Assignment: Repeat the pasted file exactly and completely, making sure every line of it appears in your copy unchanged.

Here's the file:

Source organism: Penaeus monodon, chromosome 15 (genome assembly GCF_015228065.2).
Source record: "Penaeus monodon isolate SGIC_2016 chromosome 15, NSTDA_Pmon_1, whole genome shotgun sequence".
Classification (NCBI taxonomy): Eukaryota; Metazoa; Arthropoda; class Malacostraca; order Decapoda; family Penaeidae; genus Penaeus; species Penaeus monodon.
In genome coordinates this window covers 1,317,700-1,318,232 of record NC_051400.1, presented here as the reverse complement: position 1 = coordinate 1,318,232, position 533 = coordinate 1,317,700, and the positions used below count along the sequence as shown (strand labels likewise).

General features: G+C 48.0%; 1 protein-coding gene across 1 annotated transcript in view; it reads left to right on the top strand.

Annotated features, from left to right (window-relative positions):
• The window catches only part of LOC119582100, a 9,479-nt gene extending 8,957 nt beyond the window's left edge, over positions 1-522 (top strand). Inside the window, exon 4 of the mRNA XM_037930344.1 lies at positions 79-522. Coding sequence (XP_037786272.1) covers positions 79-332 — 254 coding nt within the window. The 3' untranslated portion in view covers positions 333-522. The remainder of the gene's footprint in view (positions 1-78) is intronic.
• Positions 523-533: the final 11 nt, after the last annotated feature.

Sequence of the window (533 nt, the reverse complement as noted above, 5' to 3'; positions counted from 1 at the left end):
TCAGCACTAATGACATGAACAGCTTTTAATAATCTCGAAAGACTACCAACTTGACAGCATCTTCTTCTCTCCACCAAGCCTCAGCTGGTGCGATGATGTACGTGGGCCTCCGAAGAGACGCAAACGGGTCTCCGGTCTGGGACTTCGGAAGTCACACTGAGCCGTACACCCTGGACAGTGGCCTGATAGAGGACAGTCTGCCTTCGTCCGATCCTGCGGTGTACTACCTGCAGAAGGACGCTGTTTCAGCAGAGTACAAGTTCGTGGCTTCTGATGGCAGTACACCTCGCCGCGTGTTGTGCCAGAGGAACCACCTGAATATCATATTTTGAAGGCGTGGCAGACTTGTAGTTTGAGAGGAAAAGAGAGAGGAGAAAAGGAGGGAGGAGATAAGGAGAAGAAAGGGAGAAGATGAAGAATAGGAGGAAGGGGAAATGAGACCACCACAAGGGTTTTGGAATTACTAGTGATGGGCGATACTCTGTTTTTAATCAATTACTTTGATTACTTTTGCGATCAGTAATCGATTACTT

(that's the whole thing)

Source organism: Penaeus monodon, chromosome 15 (genome assembly GCF_015228065.2).
Source record: "Penaeus monodon isolate SGIC_2016 chromosome 15, NSTDA_Pmon_1, whole genome shotgun sequence".
Classification (NCBI taxonomy): Eukaryota; Metazoa; Arthropoda; class Malacostraca; order Decapoda; family Penaeidae; genus Penaeus; species Penaeus monodon.
In genome coordinates this window covers 1,317,700-1,318,232 of record NC_051400.1, presented here as the reverse complement: position 1 = coordinate 1,318,232, position 533 = coordinate 1,317,700, and the positions used below count along the sequence as shown (strand labels likewise).

General features: G+C 48.0%; 1 protein-coding gene across 1 annotated transcript in view; it reads left to right on the top strand.

Annotated features, from left to right (window-relative positions):
• The window catches only part of LOC119582100, a 9,479-nt gene extending 8,957 nt beyond the window's left edge, over positions 1-522 (top strand). Inside the window, exon 4 of the mRNA XM_037930344.1 lies at positions 79-522. Coding sequence (XP_037786272.1) covers positions 79-332 — 254 coding nt within the window. The 3' untranslated portion in view covers positions 333-522. The remainder of the gene's footprint in view (positions 1-78) is intronic.
• Positions 523-533: the final 11 nt, after the last annotated feature.

Sequence of the window (533 nt, the reverse complement as noted above, 5' to 3'; positions counted from 1 at the left end):
TCAGCACTAATGACATGAACAGCTTTTAATAATCTCGAAAGACTACCAACTTGACAGCATCTTCTTCTCTCCACCAAGCCTCAGCTGGTGCGATGATGTACGTGGGCCTCCGAAGAGACGCAAACGGGTCTCCGGTCTGGGACTTCGGAAGTCACACTGAGCCGTACACCCTGGACAGTGGCCTGATAGAGGACAGTCTGCCTTCGTCCGATCCTGCGGTGTACTACCTGCAGAAGGACGCTGTTTCAGCAGAGTACAAGTTCGTGGCTTCTGATGGCAGTACACCTCGCCGCGTGTTGTGCCAGAGGAACCACCTGAATATCATATTTTGAAGGCGTGGCAGACTTGTAGTTTGAGAGGAAAAGAGAGAGGAGAAAAGGAGGGAGGAGATAAGGAGAAGAAAGGGAGAAGATGAAGAATAGGAGGAAGGGGAAATGAGACCACCACAAGGGTTTTGGAATTACTAGTGATGGGCGATACTCTGTTTTTAATCAATTACTTTGATTACTTTTGCGATCAGTAATCGATTACTT